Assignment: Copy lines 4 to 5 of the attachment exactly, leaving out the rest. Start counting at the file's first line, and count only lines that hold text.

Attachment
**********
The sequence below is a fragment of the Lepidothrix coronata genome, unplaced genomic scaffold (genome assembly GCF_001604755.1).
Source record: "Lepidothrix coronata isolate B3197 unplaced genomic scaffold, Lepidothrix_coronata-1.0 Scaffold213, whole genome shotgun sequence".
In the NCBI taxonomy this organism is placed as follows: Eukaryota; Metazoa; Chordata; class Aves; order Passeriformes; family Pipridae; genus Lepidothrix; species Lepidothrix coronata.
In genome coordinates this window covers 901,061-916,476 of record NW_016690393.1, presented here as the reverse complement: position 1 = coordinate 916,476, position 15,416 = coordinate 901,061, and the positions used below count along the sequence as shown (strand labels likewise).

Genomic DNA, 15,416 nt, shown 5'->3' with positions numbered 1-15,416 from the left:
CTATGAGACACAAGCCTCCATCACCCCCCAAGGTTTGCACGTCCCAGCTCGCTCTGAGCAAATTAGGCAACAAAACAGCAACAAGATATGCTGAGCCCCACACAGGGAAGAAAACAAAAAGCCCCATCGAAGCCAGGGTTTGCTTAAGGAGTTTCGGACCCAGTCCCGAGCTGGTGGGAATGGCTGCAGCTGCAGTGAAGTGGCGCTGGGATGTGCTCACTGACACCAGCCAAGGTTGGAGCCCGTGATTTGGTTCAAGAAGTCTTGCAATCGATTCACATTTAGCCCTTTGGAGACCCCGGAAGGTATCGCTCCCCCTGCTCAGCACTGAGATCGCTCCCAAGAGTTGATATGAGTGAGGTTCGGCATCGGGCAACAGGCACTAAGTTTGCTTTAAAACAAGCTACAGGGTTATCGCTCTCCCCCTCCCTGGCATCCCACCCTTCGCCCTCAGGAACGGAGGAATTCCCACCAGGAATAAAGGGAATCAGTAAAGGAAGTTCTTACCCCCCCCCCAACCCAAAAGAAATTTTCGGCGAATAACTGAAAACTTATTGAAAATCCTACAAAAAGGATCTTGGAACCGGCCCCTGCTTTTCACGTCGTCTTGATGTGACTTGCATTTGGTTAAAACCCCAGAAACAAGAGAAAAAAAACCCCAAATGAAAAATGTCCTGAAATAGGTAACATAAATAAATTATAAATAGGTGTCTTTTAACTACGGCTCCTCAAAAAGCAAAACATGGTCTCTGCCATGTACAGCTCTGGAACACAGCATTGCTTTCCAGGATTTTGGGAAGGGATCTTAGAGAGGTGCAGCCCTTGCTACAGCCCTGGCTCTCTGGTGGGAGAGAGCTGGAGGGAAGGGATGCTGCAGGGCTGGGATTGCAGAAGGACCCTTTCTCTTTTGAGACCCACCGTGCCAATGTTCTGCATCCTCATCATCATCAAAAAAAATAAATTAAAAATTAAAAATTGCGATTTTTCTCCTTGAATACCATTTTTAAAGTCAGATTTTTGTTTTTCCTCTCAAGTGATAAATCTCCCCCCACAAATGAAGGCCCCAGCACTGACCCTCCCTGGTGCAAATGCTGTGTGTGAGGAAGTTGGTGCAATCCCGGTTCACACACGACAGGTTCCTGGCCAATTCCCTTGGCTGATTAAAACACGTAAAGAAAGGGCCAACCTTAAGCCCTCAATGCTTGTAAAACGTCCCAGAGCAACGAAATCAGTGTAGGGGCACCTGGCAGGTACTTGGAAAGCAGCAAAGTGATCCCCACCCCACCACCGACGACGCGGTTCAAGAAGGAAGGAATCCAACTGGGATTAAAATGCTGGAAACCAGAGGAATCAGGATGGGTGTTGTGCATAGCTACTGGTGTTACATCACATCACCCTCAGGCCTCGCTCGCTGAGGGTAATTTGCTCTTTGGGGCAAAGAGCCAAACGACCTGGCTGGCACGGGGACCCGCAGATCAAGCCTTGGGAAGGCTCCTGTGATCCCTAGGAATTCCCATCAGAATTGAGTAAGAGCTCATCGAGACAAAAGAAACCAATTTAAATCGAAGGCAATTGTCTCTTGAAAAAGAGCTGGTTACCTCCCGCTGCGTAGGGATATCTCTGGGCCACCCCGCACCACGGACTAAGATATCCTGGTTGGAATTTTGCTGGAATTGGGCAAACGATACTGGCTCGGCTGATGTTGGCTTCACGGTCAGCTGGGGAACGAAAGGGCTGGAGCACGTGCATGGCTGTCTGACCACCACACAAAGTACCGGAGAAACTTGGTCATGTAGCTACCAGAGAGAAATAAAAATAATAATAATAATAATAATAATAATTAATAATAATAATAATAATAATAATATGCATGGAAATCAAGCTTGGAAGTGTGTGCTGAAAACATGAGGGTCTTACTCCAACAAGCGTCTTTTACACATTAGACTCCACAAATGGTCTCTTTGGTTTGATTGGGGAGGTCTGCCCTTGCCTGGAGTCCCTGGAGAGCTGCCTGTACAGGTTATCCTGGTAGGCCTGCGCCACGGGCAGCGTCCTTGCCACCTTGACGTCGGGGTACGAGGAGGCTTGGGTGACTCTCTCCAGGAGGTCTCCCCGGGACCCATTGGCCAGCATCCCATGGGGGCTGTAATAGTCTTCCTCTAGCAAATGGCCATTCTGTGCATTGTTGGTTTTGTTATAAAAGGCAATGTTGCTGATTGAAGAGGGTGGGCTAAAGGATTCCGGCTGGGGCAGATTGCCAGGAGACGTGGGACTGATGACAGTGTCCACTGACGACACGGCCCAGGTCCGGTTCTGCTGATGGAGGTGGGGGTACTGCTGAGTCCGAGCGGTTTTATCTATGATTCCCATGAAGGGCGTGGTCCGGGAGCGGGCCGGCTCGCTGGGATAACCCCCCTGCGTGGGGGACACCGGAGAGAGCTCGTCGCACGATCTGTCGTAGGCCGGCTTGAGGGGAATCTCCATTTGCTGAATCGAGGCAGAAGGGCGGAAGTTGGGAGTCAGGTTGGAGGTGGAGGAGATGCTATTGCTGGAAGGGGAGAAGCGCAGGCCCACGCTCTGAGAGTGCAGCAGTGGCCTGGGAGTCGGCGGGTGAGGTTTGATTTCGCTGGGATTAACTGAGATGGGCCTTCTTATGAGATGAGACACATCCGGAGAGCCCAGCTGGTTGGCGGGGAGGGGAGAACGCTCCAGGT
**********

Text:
In genome coordinates this window covers 901,061-916,476 of record NW_016690393.1, presented here as the reverse complement: position 1 = coordinate 916,476, position 15,416 = coordinate 901,061, and the positions used below count along the sequence as shown (strand labels likewise).

Genomic DNA, 15,416 nt, shown 5'->3' with positions numbered 1-15,416 from the left: